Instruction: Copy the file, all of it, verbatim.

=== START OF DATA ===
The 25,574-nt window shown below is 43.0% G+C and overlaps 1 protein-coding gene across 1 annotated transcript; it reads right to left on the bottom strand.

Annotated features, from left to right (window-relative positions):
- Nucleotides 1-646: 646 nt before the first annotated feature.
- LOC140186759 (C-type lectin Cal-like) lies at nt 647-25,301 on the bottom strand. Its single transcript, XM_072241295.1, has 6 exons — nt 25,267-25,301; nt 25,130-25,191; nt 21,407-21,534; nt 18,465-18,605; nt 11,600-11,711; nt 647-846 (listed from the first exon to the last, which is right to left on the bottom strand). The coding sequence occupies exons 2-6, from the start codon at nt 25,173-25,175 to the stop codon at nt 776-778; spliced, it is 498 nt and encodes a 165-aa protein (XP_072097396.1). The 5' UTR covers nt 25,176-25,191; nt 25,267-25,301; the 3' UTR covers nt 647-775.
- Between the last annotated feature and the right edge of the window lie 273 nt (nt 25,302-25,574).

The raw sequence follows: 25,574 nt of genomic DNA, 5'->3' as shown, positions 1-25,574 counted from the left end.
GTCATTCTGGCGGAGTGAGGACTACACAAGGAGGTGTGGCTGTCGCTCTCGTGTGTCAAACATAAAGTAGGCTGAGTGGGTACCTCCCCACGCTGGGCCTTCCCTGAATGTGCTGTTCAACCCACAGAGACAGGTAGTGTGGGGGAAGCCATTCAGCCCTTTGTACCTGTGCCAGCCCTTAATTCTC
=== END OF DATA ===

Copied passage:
The 25,574-nt window shown below is 43.0% G+C and overlaps 1 protein-coding gene across 1 annotated transcript; it reads right to left on the bottom strand.

Annotated features, from left to right (window-relative positions):
- Nucleotides 1-646: 646 nt before the first annotated feature.
- LOC140186759 (C-type lectin Cal-like) lies at nt 647-25,301 on the bottom strand. Its single transcript, XM_072241295.1, has 6 exons — nt 25,267-25,301; nt 25,130-25,191; nt 21,407-21,534; nt 18,465-18,605; nt 11,600-11,711; nt 647-846 (listed from the first exon to the last, which is right to left on the bottom strand). The coding sequence occupies exons 2-6, from the start codon at nt 25,173-25,175 to the stop codon at nt 776-778; spliced, it is 498 nt and encodes a 165-aa protein (XP_072097396.1). The 5' UTR covers nt 25,176-25,191; nt 25,267-25,301; the 3' UTR covers nt 647-775.
- Between the last annotated feature and the right edge of the window lie 273 nt (nt 25,302-25,574).

The raw sequence follows: 25,574 nt of genomic DNA, 5'->3' as shown, positions 1-25,574 counted from the left end.
GTCATTCTGGCGGAGTGAGGACTACACAAGGAGGTGTGGCTGTCGCTCTCGTGTGTCAAACATAAAGTAGGCTGAGTGGGTACCTCCCCACGCTGGGCCTTCCCTGAATGTGCTGTTCAACCCACAGAGACAGGTAGTGTGGGGGAAGCCATTCAGCCCTTTGTACCTGTGCCAGCCCTTAATTCTC